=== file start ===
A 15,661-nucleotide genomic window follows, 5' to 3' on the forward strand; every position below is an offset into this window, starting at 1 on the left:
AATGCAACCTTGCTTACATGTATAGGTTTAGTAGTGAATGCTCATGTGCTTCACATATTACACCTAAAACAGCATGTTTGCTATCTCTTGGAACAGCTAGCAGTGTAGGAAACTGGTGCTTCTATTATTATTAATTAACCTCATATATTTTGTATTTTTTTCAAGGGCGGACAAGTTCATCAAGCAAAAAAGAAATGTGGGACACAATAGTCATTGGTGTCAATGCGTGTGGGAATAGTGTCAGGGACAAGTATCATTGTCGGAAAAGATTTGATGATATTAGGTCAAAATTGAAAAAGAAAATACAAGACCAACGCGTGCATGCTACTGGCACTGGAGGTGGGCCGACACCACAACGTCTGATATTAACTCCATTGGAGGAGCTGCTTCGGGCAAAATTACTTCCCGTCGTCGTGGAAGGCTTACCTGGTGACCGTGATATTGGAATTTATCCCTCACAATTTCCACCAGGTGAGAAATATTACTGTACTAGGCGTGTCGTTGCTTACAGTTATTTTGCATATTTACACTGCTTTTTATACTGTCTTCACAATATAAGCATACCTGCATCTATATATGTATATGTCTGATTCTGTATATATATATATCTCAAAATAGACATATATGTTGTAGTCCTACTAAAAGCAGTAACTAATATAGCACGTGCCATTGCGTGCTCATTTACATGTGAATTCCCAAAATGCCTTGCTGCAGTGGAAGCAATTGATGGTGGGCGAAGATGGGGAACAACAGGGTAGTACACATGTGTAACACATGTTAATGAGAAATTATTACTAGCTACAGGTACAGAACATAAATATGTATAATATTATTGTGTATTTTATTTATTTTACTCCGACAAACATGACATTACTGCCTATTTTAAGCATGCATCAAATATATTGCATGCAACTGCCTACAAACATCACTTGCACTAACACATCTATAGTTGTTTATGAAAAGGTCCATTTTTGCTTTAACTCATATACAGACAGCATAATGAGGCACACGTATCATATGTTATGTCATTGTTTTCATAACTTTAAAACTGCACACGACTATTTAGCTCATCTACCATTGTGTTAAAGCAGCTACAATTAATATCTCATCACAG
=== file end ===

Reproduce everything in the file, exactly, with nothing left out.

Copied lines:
A 15,661-nucleotide genomic window follows, 5' to 3' on the forward strand; every position below is an offset into this window, starting at 1 on the left:
AATGCAACCTTGCTTACATGTATAGGTTTAGTAGTGAATGCTCATGTGCTTCACATATTACACCTAAAACAGCATGTTTGCTATCTCTTGGAACAGCTAGCAGTGTAGGAAACTGGTGCTTCTATTATTATTAATTAACCTCATATATTTTGTATTTTTTTCAAGGGCGGACAAGTTCATCAAGCAAAAAAGAAATGTGGGACACAATAGTCATTGGTGTCAATGCGTGTGGGAATAGTGTCAGGGACAAGTATCATTGTCGGAAAAGATTTGATGATATTAGGTCAAAATTGAAAAAGAAAATACAAGACCAACGCGTGCATGCTACTGGCACTGGAGGTGGGCCGACACCACAACGTCTGATATTAACTCCATTGGAGGAGCTGCTTCGGGCAAAATTACTTCCCGTCGTCGTGGAAGGCTTACCTGGTGACCGTGATATTGGAATTTATCCCTCACAATTTCCACCAGGTGAGAAATATTACTGTACTAGGCGTGTCGTTGCTTACAGTTATTTTGCATATTTACACTGCTTTTTATACTGTCTTCACAATATAAGCATACCTGCATCTATATATGTATATGTCTGATTCTGTATATATATATATCTCAAAATAGACATATATGTTGTAGTCCTACTAAAAGCAGTAACTAATATAGCACGTGCCATTGCGTGCTCATTTACATGTGAATTCCCAAAATGCCTTGCTGCAGTGGAAGCAATTGATGGTGGGCGAAGATGGGGAACAACAGGGTAGTACACATGTGTAACACATGTTAATGAGAAATTATTACTAGCTACAGGTACAGAACATAAATATGTATAATATTATTGTGTATTTTATTTATTTTACTCCGACAAACATGACATTACTGCCTATTTTAAGCATGCATCAAATATATTGCATGCAACTGCCTACAAACATCACTTGCACTAACACATCTATAGTTGTTTATGAAAAGGTCCATTTTTGCTTTAACTCATATACAGACAGCATAATGAGGCACACGTATCATATGTTATGTCATTGTTTTCATAACTTTAAAACTGCACACGACTATTTAGCTCATCTACCATTGTGTTAAAGCAGCTACAATTAATATCTCATCACAG